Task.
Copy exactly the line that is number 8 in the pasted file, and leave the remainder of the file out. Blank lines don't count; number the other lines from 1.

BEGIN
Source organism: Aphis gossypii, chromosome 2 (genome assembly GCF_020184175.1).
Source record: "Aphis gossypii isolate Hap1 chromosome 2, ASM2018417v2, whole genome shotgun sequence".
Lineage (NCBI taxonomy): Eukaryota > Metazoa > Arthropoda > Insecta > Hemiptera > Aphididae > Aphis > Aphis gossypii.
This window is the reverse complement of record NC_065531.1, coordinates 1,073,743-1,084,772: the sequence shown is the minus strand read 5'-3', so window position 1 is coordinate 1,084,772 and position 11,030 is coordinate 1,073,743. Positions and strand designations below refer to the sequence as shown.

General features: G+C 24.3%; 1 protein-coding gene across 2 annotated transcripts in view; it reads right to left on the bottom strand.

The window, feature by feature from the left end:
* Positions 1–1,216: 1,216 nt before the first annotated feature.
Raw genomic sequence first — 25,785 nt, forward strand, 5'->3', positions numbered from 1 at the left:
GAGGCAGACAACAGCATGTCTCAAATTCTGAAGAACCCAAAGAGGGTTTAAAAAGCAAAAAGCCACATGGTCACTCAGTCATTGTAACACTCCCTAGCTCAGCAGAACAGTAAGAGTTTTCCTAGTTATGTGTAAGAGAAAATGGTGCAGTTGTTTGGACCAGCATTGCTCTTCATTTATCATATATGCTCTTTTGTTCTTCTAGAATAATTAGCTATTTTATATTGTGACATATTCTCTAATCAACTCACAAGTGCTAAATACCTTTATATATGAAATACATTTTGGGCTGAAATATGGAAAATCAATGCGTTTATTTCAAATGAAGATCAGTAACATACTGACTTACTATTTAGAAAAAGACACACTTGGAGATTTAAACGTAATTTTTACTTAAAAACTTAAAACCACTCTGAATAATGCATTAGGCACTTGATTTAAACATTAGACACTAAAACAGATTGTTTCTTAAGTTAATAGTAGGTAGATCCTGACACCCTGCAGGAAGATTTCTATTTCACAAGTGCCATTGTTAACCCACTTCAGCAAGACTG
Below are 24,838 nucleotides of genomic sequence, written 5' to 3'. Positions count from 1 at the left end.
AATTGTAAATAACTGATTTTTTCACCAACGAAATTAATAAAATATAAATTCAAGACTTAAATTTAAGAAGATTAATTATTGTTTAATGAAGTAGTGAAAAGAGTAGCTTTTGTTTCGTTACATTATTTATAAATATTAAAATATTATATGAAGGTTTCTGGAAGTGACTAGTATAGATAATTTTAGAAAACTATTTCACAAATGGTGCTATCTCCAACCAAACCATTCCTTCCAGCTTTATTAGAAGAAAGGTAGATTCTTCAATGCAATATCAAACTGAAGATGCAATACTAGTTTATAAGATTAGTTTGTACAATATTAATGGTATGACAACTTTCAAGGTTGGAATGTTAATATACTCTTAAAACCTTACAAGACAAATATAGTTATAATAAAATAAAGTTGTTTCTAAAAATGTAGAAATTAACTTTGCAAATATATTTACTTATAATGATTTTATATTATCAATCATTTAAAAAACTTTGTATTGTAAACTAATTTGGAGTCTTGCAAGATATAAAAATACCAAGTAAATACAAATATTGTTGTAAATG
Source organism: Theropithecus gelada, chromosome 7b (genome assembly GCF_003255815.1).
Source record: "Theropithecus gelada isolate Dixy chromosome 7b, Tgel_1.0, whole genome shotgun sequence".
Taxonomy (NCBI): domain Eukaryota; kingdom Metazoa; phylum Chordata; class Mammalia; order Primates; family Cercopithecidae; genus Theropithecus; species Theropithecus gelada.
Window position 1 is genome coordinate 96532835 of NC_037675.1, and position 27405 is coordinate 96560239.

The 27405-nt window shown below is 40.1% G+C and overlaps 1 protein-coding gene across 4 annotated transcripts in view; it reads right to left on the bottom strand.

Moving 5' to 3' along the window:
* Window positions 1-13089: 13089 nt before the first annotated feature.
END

Raw genomic sequence first — 25,785 nt, forward strand, 5'->3', positions numbered from 1 at the left: